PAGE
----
A Change in Perspective Goes a Long Way
a scene from seinfeld
The other day I saw somebody at the farmers’ market a block away from work. She looked familiar. I could swear I had seen her before but I just couldn’t figure out where. It was only when she smiled that a feeling of deja vu came over me. She works as a waitress at the Japanese restaurant close by.
I didn’t recognize her at first because she wasn’t in uniform. Without her uniform, she appeared to look like a different person altogether. That she recognized me right away could be attributed to the fact that I was dressed in my usual attire, a white shirt, khaki pants, and a security badge hanging like a chain on my neck. If I were in a U.S. marine uniform, I think, she would have a hard time recognizing me.
Perhaps you’re wondering, what’s the point of me saying this? Well, it just occurs to me that we are often guilty of typecasting. Once we identify somebody as a waitress, for example, it almost becomes impossible for us to perceive her in any other role. As result, we fail to see the real person behind the uniform.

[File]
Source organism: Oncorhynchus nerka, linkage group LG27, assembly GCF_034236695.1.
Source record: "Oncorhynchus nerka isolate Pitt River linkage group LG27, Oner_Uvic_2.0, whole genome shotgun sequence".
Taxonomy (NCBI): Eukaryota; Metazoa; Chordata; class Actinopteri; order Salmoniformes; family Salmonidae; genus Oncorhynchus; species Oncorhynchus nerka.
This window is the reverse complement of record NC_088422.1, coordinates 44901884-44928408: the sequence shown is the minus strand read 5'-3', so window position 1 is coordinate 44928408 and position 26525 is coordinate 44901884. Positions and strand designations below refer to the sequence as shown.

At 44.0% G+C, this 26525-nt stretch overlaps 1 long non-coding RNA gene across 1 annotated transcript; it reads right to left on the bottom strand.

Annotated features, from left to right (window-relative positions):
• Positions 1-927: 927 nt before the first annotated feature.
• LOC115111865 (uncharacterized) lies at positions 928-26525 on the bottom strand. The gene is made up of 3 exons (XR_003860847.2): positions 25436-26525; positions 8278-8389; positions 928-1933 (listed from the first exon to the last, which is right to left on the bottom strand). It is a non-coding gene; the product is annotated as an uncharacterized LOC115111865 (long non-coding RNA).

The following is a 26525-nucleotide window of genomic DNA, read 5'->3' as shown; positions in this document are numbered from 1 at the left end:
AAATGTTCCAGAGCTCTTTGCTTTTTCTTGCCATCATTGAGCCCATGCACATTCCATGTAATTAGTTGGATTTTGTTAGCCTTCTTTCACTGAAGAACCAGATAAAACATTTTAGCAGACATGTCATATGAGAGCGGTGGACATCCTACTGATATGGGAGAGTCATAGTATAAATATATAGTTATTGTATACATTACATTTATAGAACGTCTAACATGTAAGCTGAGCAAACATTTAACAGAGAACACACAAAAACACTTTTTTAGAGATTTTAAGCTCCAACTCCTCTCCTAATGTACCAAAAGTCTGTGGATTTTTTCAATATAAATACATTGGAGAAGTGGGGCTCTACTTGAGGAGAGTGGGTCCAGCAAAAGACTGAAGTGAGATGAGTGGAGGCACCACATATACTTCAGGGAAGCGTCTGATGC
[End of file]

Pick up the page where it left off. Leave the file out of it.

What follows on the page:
We could see her as a waitress, but it doesn’t mean that waiting table defines her life. For all we know, she could be an aspiring actress, a novelist, or a loving wife and mother.
The same could be said of our office mates, who, for what they have done or not done, haven’t lived up to our ‘high’ standards. You know who they are. In the spirit of political correctness, I’d rather not mention them here.
Perhaps a change in perspective can give us an opportunity to witness the transformation of our office mates into something other than the personalities they exhibit at work. On vacation and out of the office, we can see them in roles that we can only imagine, such as father, mother, son, daughter, grand son, grand daughter, boyfriend, girlfriend, lover, uncle, aunt, civic volunteer, or even choir member. And hopefully, that discovery would lead to a new beginning and better understanding in the office.